*  *  *

Back at the 6th Precinct, Detective John Murphy asked his boss, “What did you think of the nanny?”

Chief of Detectives Rich Tagliotta set his mouth in a hard frown.  “Lying.  You running her file?”

“Should have it in a couple of hours.”

Tagliotta huffed.  “The kid could be dead by then.”

Who was he kidding?  The kid was probably already dead. 

Unless a ransom note showed up, or a ransom phone call was received, soon.  Usually that happened with 24 hours of a snatch.  If they were lucky, the kid would have been grabbed by a money-desperate drug addict instead of a murderous pervert.

“Kwan and LaTralla are there manning the phones?”

Murphy nodded. 

Tagliotta threw himself into his rickety chair.  “Jesus Christ.  Losing your kid like you lose your car keys.  This is a first.”


Wednesday, 7:45 a.m.

“Mrs. Van Horn, we need to go over the details of yesterday again.”  Tagliotta surveyed the living room of the Van Horns’ spacious duplex on Washington Mews, which had probably cost more than he’d earn in twenty years.

“How many times are you going to put me through this?” Greta Van Horn wailed dramatically.

“As many times as I need to.  So let’s start from the beginning. What time did you wake up yesterday?”

“About noon or 12:30.”

Must be nice, Tagliotta thought.

“Anyone in the apartment when you finally woke up?”

“No, just me.”

“Katrina Lebchenko brings your son to school each morning?”


“And yesterday she took Marius to school as usual?”

“That’s what she says.”

“What did you do after you woke up?”

“I took a bath and then went for my tennis lesson.”

“Did you go into the kitchen?”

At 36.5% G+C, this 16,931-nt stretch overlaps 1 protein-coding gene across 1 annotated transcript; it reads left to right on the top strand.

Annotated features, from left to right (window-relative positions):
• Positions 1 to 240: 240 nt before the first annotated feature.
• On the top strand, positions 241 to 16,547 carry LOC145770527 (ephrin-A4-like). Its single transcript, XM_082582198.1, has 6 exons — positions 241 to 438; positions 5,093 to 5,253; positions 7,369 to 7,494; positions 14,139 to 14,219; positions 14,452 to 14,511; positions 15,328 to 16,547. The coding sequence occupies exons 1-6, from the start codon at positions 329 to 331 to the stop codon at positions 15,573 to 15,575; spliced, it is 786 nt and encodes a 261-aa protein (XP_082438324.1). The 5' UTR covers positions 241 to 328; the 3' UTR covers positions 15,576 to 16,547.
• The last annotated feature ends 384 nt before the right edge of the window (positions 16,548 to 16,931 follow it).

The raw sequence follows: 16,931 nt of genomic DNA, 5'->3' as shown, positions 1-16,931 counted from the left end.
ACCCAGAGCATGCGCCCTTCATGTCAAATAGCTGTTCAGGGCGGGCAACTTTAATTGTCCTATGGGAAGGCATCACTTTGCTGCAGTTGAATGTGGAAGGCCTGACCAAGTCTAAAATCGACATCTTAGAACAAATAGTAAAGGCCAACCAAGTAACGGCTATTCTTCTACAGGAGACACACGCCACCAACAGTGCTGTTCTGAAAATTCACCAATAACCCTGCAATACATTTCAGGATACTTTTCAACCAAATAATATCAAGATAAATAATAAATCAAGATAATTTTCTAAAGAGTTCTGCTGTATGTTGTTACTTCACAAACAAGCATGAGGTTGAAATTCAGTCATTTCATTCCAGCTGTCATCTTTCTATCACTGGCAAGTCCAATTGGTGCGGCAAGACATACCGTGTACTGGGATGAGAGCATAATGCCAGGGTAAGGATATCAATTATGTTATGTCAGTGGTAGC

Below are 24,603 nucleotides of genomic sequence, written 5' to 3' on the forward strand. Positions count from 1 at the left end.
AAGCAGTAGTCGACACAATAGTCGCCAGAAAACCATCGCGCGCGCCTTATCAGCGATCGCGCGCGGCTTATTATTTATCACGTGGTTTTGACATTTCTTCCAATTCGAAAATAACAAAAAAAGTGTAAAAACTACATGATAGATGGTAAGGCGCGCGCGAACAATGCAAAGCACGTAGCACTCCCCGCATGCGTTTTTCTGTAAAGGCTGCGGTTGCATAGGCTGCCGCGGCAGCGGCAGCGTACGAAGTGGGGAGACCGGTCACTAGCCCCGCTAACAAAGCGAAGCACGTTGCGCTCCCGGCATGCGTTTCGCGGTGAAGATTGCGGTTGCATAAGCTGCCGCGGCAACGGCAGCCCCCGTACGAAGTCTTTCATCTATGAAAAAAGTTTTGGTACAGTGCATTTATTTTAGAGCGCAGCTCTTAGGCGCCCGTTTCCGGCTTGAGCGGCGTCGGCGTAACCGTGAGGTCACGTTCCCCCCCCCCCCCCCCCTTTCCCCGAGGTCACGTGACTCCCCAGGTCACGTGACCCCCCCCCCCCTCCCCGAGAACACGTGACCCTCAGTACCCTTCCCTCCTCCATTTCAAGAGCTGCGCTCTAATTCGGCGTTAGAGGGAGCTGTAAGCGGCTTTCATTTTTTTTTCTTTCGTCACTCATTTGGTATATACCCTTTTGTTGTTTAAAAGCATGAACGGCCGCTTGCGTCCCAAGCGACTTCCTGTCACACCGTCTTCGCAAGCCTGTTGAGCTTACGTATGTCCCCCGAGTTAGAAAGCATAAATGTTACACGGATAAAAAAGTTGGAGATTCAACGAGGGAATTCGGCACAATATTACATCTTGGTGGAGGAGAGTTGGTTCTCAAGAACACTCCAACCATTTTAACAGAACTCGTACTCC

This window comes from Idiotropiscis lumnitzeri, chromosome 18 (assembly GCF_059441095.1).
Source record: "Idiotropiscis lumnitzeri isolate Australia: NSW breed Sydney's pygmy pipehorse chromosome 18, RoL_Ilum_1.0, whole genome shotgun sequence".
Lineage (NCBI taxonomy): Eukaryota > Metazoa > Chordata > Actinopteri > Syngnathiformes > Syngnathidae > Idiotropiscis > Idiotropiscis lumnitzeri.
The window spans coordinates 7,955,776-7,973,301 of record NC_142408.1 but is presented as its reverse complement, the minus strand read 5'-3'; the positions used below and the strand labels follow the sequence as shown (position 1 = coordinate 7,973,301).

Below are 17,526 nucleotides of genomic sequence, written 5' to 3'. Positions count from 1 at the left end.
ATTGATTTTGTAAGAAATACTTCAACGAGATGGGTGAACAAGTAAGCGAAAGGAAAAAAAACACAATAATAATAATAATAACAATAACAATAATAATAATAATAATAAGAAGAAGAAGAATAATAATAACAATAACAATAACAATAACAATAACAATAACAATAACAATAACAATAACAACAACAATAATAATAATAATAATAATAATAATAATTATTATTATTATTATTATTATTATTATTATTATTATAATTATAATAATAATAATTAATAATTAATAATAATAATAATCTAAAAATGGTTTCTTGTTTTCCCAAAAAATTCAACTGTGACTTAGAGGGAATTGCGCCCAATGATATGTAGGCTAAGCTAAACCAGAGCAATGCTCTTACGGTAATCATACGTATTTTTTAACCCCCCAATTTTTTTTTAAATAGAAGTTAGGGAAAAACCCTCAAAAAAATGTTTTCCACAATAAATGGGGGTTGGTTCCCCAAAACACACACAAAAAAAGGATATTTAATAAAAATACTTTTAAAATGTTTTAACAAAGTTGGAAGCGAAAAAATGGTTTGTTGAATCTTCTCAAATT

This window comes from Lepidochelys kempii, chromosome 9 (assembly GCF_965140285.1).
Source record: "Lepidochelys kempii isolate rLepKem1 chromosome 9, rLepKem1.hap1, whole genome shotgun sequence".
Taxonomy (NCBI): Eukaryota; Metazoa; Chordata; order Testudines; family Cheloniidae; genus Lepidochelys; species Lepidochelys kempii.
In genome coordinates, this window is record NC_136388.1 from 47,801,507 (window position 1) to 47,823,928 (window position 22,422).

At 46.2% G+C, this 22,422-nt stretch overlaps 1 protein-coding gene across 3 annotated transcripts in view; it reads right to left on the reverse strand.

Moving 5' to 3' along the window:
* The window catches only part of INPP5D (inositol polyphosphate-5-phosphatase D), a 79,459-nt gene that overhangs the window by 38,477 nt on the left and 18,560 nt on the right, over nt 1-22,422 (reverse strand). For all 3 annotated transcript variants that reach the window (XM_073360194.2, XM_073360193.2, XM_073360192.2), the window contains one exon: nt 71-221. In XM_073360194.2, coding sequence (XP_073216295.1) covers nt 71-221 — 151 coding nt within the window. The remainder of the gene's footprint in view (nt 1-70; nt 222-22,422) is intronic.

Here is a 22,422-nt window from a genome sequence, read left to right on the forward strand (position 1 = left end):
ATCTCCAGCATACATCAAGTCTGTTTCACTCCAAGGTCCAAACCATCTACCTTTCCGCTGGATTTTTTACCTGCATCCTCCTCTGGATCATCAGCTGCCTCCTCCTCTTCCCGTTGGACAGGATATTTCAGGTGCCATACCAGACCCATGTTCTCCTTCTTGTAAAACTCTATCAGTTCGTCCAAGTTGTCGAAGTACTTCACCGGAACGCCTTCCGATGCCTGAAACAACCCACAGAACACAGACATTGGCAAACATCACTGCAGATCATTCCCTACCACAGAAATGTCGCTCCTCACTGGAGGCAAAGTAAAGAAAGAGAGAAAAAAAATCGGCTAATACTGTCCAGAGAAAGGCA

“So you didn’t see Katrina’s note.”


Tagliotta pulled a Xerox copy of the note from a pile of papers.  The original note was undergoing a thorough forensic examination.

“Is this Katrina’s handwriting?”

Greta looked at the note:


Mrs. Van Horn:

There is emergency in Brooklyn.  My uncle has had heart attack and may die.  I must go to Brooklyn after I bring Marius to school.  Please, you pick him up.  Also I will ask Cassandra to pick up Marius.  If she can get Marius, she will tell you.

I will return this evening as early as I can.



“Yes, that’s her handwriting.”

Katrina had written the same note twice, leaving one on the kitchen table, where Greta usually drank her early afternoon coffee, and one tacked to the door of the master bedroom.

“You didn’t see the note on the bedroom door, either?”

“No, I was rushing to get ready.  If Katrina wanted me to see the note, she should have left it in the exercise room.  That’s where I keep my tennis clothes, and she knew I had a lesson.”

That’s right—blame the nanny because you spend your life in a drug-induced haze.  Tagliotta’s quick search through the master bath had confirmed the suspicions raised by Greta’s dilated pupils and hesitant speech. The medicine chest was stuffed with enough amphetamines to keep all of NYU awake during finals week, and enough barbiturates to tranquilize every hysteric in New York City.

“You didn’t check the answer machine, either?”

“No, I was running late.”

The evening before, Tagliotta had heard the message Katrina had left on the Van Horns’ answering machine the previous morning:


Mrs. Van Horn, this is Katrina.  I want to make sure you receive note I leave.  I am in Brooklyn now, my uncle is very sick.  Please, you get Marius from school.  I cannot find Cassandra.  Thank you so much, I am sorry for problem.